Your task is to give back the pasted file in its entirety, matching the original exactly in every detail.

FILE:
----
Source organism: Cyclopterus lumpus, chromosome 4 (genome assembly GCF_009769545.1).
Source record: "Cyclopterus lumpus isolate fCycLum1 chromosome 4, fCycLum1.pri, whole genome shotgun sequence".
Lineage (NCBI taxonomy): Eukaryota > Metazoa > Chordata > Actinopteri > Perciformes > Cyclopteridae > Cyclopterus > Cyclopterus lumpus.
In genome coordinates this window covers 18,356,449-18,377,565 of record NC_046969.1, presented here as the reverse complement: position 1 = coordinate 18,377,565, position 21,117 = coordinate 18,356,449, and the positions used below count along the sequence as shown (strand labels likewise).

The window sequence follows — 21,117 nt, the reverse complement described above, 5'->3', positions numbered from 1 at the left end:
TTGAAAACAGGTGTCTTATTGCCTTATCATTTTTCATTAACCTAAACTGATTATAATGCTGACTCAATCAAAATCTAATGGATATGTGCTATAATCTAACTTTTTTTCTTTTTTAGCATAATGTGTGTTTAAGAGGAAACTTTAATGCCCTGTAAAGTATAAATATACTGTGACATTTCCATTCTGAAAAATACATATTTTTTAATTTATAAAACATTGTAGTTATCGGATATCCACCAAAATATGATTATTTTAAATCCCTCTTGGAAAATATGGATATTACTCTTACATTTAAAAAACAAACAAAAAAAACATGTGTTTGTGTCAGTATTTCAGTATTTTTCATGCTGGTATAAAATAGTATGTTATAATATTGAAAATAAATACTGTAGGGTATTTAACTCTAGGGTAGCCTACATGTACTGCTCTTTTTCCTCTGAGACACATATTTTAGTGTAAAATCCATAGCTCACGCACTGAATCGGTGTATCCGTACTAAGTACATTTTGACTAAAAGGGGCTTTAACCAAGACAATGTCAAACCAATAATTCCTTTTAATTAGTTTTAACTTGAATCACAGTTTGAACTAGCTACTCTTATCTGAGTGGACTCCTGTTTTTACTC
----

Source organism: Cyclopterus lumpus, chromosome 4 (genome assembly GCF_009769545.1).
Source record: "Cyclopterus lumpus isolate fCycLum1 chromosome 4, fCycLum1.pri, whole genome shotgun sequence".
Lineage (NCBI taxonomy): Eukaryota > Metazoa > Chordata > Actinopteri > Perciformes > Cyclopteridae > Cyclopterus > Cyclopterus lumpus.
In genome coordinates this window covers 18,356,449-18,377,565 of record NC_046969.1, presented here as the reverse complement: position 1 = coordinate 18,377,565, position 21,117 = coordinate 18,356,449, and the positions used below count along the sequence as shown (strand labels likewise).

The window sequence follows — 21,117 nt, the reverse complement described above, 5'->3', positions numbered from 1 at the left end:
TTGAAAACAGGTGTCTTATTGCCTTATCATTTTTCATTAACCTAAACTGATTATAATGCTGACTCAATCAAAATCTAATGGATATGTGCTATAATCTAACTTTTTTTCTTTTTTAGCATAATGTGTGTTTAAGAGGAAACTTTAATGCCCTGTAAAGTATAAATATACTGTGACATTTCCATTCTGAAAAATACATATTTTTTAATTTATAAAACATTGTAGTTATCGGATATCCACCAAAATATGATTATTTTAAATCCCTCTTGGAAAATATGGATATTACTCTTACATTTAAAAAACAAACAAAAAAAACATGTGTTTGTGTCAGTATTTCAGTATTTTTCATGCTGGTATAAAATAGTATGTTATAATATTGAAAATAAATACTGTAGGGTATTTAACTCTAGGGTAGCCTACATGTACTGCTCTTTTTCCTCTGAGACACATATTTTAGTGTAAAATCCATAGCTCACGCACTGAATCGGTGTATCCGTACTAAGTACATTTTGACTAAAAGGGGCTTTAACCAAGACAATGTCAAACCAATAATTCCTTTTAATTAGTTTTAACTTGAATCACAGTTTGAACTAGCTACTCTTATCTGAGTGGACTCCTGTTTTTACTC